EFFECT OF JAPANESE SUBJECT ON CORRESPONDENCE BIAS
Kakuno, M. and Ura, M., Hiroshima University, Japan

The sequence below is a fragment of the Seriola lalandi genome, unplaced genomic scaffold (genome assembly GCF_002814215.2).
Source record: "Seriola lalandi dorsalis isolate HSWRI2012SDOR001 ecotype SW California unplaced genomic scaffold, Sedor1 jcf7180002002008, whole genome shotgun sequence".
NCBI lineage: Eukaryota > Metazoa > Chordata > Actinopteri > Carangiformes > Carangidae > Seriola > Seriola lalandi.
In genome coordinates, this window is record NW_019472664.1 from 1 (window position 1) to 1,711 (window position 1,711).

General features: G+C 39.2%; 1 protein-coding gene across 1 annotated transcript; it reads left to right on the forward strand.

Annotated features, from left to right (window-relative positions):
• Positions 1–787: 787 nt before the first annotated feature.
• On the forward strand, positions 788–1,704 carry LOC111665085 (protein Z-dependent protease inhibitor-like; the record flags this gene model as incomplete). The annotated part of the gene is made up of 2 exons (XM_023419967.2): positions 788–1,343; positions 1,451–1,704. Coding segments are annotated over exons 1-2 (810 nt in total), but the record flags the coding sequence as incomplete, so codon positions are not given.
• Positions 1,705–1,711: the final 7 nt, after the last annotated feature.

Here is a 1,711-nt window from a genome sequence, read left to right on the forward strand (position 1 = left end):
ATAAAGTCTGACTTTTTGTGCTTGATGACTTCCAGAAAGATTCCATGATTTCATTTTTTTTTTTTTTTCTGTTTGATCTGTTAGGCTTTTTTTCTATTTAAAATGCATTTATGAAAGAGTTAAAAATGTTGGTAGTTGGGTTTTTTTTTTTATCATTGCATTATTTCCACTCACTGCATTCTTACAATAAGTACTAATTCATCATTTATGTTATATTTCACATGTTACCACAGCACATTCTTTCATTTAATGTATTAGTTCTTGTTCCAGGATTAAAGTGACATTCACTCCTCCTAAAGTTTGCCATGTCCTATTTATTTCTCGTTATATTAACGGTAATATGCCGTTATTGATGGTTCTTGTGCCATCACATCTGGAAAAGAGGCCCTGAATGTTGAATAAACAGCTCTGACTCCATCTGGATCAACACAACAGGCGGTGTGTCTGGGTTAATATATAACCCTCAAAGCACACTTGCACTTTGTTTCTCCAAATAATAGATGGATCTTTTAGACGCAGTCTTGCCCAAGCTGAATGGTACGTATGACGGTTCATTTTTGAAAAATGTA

On occasions, the subject of a Japanese sentence is omitted. Such an expression makes the subject of behavior ambiguous, and causes personal cognition to confuse the situation. This study examined the correspondence bias in the Japanese language. Participants read an essay supporting the introduction of a graduation examination system. The essay "with subject condition" included Japanese subjects, that is, "I" in almost all of the sentences. In contrast, the essay "without subject condition" did not include "I" at all. Participants were told that the target person was assigned to write an essay supporting the introduction issue, regardless of their true attitude toward it. Furthermore, participants in the "accuracy condition" were asked to read the essay as carefully as possible. While in the "control condition" the participants were asked to read the essay normally, without care for accuracy. After reading the essay, participants were asked to infer the true attitude of the target person toward the introduction of a graduation examination system. A 2(subject) X 2(accuracy) analysis of variance was carried out for inferred attitude. There was a significant interaction effect of subject and accuracy: Participants who read an essay with sentence subject and read it without care for accuracy inferred a more positive attitude of the target person than those who read the essay without sentence subject or read it accurately.